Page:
The story of how Nepal protected
its people from rubella and
congenital rubella syndrome
At first glance, infection with rubella virus doesn’t seem so threatening. The symptoms are usually mild, starting with a low-grade fever and a rash on the face and neck, which later extends to other parts of the body. The patient can also experience nausea, a mild form of conjunctivitis and swollen lymph glands, but generally these symptoms pass in a few days, and leave no lasting effect. And many people do not have any symptoms at all.
Why, then, the drive against rubella, if it is just a passing illness? The reason is powerful: if a pregnant woman is infected, the virus can infect the foetus with devastating results. This can lead to foetal death or severe birth defects through what is known as congenital rubella syndrome (CRS). A child with CRS will suffer a lifelong burden of disabilities, and may have a defective heart, sight impairment, hearing impairment, thyroid dysfunction or type 1 diabetes mellitus. Yet, had the mother been vaccinated in childhood, she would not have caught rubella and the child would have been born free of these congenital disabilities.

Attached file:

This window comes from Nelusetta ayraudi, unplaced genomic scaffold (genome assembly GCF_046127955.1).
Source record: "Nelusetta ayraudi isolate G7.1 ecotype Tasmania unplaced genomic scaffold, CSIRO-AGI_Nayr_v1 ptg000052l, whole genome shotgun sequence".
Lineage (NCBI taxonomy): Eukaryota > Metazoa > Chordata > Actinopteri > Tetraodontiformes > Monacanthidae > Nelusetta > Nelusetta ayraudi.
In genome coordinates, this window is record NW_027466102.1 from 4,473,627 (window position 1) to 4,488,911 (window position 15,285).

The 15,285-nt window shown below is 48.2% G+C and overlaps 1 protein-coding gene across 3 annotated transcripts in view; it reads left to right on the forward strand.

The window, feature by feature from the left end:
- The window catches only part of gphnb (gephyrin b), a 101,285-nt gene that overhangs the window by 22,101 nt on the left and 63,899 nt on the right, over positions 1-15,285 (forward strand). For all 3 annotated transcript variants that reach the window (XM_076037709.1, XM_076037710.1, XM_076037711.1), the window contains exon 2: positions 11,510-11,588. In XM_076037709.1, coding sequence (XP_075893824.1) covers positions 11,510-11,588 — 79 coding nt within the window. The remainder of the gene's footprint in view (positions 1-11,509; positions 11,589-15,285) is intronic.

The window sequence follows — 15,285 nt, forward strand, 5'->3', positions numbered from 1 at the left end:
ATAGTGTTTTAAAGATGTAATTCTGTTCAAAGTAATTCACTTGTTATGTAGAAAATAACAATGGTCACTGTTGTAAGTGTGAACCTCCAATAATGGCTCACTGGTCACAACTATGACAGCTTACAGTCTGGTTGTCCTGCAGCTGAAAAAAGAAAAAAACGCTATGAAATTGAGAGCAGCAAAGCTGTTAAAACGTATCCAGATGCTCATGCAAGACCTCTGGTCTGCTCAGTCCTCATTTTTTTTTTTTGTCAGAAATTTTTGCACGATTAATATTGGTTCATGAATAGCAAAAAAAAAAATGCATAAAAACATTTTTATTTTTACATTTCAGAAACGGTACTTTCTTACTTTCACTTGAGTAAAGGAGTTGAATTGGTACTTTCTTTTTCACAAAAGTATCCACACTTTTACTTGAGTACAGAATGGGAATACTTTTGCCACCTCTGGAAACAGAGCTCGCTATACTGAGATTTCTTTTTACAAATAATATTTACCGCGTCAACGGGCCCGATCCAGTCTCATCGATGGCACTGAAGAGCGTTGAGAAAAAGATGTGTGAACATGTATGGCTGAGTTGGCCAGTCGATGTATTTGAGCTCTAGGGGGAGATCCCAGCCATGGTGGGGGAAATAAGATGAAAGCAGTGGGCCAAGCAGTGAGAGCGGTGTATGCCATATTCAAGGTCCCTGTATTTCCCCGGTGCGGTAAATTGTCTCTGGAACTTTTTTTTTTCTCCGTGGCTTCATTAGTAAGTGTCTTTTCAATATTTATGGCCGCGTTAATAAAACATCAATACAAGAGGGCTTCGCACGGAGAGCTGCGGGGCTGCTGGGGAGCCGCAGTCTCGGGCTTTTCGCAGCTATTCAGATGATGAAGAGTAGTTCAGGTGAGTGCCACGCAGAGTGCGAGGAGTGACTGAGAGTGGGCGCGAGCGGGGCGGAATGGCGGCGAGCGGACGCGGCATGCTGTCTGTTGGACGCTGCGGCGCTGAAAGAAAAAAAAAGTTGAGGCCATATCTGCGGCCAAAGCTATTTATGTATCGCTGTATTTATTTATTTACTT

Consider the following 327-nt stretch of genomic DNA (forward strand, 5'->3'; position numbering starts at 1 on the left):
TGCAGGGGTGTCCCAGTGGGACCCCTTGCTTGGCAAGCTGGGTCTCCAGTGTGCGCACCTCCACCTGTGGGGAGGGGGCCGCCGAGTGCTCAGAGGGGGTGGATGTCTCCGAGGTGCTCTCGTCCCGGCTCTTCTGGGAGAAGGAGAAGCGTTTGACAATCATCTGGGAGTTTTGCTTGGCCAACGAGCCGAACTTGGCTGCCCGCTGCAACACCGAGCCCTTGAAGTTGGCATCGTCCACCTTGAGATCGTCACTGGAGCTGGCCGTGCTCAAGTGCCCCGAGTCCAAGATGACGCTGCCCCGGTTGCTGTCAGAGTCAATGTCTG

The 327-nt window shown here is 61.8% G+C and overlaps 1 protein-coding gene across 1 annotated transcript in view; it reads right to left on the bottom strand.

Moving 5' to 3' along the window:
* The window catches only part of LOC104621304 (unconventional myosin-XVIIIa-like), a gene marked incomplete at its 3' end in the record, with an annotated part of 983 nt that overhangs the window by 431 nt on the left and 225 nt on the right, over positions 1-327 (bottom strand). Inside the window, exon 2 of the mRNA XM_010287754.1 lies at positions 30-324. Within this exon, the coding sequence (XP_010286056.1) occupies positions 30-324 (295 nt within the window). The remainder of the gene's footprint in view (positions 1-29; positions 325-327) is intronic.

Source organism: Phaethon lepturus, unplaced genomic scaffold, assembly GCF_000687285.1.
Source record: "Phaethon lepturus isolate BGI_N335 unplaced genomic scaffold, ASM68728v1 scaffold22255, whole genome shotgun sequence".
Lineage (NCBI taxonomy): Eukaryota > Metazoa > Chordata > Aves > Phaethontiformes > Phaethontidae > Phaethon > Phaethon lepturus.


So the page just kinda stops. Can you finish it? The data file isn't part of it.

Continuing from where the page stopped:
Rubella is an acute viral infection that is highly contagious. It spreads through airborne droplets when an infected person coughs or sneezes, generally affecting children and young adults. It is also transmitted through the placenta leading to devastating effects in the unborn fetus. Rubella was first identified in 1814 by George de Maton, but CRS was not recognized until the 1940s, when the ophthalmologist Norman Gregg linked congenital cataracts in Australia with intrauterine rubella infection.
This booklet tells the story of how Nepal has taken steps to ensure that its children are free from this scourge.
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